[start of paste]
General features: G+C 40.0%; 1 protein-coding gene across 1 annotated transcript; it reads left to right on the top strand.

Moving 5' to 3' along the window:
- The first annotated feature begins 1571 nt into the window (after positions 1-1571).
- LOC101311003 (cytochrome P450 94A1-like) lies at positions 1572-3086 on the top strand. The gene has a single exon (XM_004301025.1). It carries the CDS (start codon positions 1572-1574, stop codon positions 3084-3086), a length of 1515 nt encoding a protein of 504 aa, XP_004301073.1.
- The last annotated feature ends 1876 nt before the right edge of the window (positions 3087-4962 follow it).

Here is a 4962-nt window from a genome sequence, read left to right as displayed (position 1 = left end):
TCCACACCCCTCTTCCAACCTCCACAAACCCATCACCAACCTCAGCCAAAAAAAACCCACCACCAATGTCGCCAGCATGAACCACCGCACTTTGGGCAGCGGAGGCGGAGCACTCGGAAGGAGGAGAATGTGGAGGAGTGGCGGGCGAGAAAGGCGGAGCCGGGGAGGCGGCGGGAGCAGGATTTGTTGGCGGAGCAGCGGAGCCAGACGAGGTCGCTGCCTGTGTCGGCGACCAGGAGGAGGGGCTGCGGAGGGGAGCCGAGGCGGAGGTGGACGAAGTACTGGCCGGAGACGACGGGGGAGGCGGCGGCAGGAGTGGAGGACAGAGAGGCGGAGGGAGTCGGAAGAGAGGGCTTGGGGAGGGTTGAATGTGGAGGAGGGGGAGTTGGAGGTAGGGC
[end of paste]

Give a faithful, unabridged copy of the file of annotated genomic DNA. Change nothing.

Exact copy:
General features: G+C 40.0%; 1 protein-coding gene across 1 annotated transcript; it reads left to right on the top strand.

Moving 5' to 3' along the window:
- The first annotated feature begins 1571 nt into the window (after positions 1-1571).
- LOC101311003 (cytochrome P450 94A1-like) lies at positions 1572-3086 on the top strand. The gene has a single exon (XM_004301025.1). It carries the CDS (start codon positions 1572-1574, stop codon positions 3084-3086), a length of 1515 nt encoding a protein of 504 aa, XP_004301073.1.
- The last annotated feature ends 1876 nt before the right edge of the window (positions 3087-4962 follow it).

Here is a 4962-nt window from a genome sequence, read left to right as displayed (position 1 = left end):
TCCACACCCCTCTTCCAACCTCCACAAACCCATCACCAACCTCAGCCAAAAAAAACCCACCACCAATGTCGCCAGCATGAACCACCGCACTTTGGGCAGCGGAGGCGGAGCACTCGGAAGGAGGAGAATGTGGAGGAGTGGCGGGCGAGAAAGGCGGAGCCGGGGAGGCGGCGGGAGCAGGATTTGTTGGCGGAGCAGCGGAGCCAGACGAGGTCGCTGCCTGTGTCGGCGACCAGGAGGAGGGGCTGCGGAGGGGAGCCGAGGCGGAGGTGGACGAAGTACTGGCCGGAGACGACGGGGGAGGCGGCGGCAGGAGTGGAGGACAGAGAGGCGGAGGGAGTCGGAAGAGAGGGCTTGGGGAGGGTTGAATGTGGAGGAGGGGGAGTTGGAGGTAGGGC